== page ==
The First Art Newspaper on the Net    Established in 1996 Tuesday, May 17, 2022

Rare whiskey collection expected to fetch $10 million at auction
Whisky Auctioneer Founder, Iain McClune, at The Gleneagles Hotel American Bar.

by Laura M. Holson

NEW YORK (NYT NEWS SERVICE ).- For more than two decades, Richard Gooding traveled the world in search of his favorite whiskeys. Next year, the more than 3,900 bottles he collected will be sold in two auctions, including rare offerings from storied distilleries such as Macallan, Bowmore and Stromness.

Whisky Auctioneer, an online auctioneer based in Scotland, announced the sale Monday and expects the collection to fetch more than $10 million.

Gooding, a Colorado businessman, was a frequent traveler to Ireland and Scotland, where he attended auctions and purchased whiskeys directly from distilleries, according to a video about the collection.

As well as buying rare vintages, he bought one-of-a-kind whiskeys for tasting with friends.

Gooding, who died in 2014, was the scion of a distribution and bottling empire; his grandfather started the Pepsi Cola Bottling Co. of Denver in 1936. The younger Gooding inherited the company from his father and took over as owner and chief executive from 1979 to 1988, according to his obituary.

In 1988, he sold the company to PepsiCo and spent his remaining decades as a philanthropist and whiskey collector.

His collection includes rare offerings, such as a 60-year-old Macallan Valerio Adami 1926. Only 12 bottles of the single malt Scotch were bottled with a label created by the pop artist Valerio Adami. Last year, a bottle from the Scottish distillery sold for $1.1 million at auction.

Gooding’s collection also includes a bottle of Macallan 1926 Fine & Rare. One was sold in October for $1.9 million at a Sotheby’s auction in London, a record price, Spirits Business website reported.

“Macallan, as a distillery, is the most collectible,” said Jeffery Lindenmuth, the editor of Whisky Advocate, a consumer magazine that focuses on industry news and tastings. “They consistently break records at auction.”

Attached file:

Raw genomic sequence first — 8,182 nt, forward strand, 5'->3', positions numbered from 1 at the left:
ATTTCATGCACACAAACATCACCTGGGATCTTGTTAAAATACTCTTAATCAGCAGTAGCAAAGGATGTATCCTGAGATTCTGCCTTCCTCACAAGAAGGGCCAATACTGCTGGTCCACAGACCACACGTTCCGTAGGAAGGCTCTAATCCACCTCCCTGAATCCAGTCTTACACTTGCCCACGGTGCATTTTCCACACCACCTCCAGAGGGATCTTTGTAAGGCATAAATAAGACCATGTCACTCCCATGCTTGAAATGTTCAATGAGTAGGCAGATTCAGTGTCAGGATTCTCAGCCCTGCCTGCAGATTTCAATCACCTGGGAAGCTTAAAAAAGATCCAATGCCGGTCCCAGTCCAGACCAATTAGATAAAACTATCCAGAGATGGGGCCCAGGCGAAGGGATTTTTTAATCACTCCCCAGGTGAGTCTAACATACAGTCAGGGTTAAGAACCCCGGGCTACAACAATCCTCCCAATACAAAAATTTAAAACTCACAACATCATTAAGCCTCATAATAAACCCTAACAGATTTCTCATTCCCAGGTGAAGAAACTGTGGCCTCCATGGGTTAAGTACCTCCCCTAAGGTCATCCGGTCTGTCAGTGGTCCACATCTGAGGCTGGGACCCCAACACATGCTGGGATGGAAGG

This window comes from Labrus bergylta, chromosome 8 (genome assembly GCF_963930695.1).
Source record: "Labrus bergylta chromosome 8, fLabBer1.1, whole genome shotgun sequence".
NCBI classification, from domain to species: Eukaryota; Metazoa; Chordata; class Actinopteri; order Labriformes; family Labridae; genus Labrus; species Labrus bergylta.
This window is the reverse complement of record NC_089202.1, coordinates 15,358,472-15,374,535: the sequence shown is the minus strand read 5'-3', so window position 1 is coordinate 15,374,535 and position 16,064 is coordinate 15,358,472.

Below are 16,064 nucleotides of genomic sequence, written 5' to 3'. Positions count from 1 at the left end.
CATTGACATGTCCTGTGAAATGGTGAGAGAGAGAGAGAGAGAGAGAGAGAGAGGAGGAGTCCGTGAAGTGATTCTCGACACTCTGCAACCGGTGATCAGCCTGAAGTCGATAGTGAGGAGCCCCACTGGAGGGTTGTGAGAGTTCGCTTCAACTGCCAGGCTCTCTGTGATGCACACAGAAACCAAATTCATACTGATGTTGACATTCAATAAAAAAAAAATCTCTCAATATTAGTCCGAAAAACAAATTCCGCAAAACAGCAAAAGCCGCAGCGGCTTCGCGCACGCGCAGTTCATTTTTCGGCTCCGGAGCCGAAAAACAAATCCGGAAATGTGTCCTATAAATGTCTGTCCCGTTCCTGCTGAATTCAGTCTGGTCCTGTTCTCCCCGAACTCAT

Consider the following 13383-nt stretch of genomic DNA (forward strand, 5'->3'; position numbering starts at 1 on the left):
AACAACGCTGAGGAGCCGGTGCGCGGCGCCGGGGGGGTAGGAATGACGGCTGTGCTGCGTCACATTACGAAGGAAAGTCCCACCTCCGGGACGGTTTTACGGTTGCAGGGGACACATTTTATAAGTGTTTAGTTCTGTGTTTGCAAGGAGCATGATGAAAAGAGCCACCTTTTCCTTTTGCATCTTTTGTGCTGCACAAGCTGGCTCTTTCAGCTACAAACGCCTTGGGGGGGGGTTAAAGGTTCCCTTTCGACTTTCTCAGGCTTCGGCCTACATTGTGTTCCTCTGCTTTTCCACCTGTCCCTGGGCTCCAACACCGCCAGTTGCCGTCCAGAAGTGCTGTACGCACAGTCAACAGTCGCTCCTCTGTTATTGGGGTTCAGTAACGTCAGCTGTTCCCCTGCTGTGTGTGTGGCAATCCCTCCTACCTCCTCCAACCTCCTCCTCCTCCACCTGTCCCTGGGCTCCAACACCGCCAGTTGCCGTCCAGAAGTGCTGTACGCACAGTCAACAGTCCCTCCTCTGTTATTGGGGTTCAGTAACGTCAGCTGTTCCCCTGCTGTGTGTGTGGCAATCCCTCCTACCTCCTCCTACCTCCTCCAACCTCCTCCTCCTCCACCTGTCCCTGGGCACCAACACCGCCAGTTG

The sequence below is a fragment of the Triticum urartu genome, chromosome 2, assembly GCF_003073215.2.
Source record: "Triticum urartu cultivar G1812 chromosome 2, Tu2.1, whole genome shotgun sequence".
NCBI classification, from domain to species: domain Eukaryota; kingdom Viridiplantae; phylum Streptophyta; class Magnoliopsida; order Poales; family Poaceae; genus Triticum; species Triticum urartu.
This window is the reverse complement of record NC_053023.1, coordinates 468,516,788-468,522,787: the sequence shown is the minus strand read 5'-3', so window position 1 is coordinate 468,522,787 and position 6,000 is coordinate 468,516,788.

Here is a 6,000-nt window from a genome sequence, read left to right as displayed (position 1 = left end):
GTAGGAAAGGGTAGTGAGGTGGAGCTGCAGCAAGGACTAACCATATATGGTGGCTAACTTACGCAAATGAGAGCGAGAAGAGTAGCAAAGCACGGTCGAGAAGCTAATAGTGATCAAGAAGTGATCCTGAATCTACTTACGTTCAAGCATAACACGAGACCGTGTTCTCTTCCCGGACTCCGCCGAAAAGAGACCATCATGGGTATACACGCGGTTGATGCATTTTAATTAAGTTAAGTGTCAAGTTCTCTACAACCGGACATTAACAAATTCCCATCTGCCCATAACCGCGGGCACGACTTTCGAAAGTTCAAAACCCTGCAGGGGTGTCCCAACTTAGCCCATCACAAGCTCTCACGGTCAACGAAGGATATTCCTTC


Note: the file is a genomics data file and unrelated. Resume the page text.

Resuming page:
Gooding had eclectic taste, and was interested in aviation, boat design, architecture, food, travel and fashion, the obituary said. He was enamored of custom suits, which he wore with ties from Leonard, a Parisian clothing designer known for its brightly colored prints. But mostly, he loved whiskey.

Until recently, the collection was housed in Gooding’s “pub,” a room in his home designed to showcase each bottle.

“His mission was to collect a bottle that represented every single distillery,” his wife, Nancy Gooding, said in a statement. “He loved every aspect of it, from researching the many single malt distilleries to visiting them and tasting their whiskies.”

Among the bottles to be sold in two separate auctions in February and April are some from Scottish distilleries that are no longer operating, including the Stromness Distillery, which closed in the 1920s, and Dallas Dhu, which closed in 1983 and now houses a museum. Gooding also collected whiskeys from the United States, Ireland and Japan.

Collectors have been driving up prices in recent years, particularly for whiskeys made in Scotland and Japan. Lindenmuth said rare U.S. whiskeys at auction often sell only for thousands of dollars, while those from Scotland and Japan can fetch $1 million or more.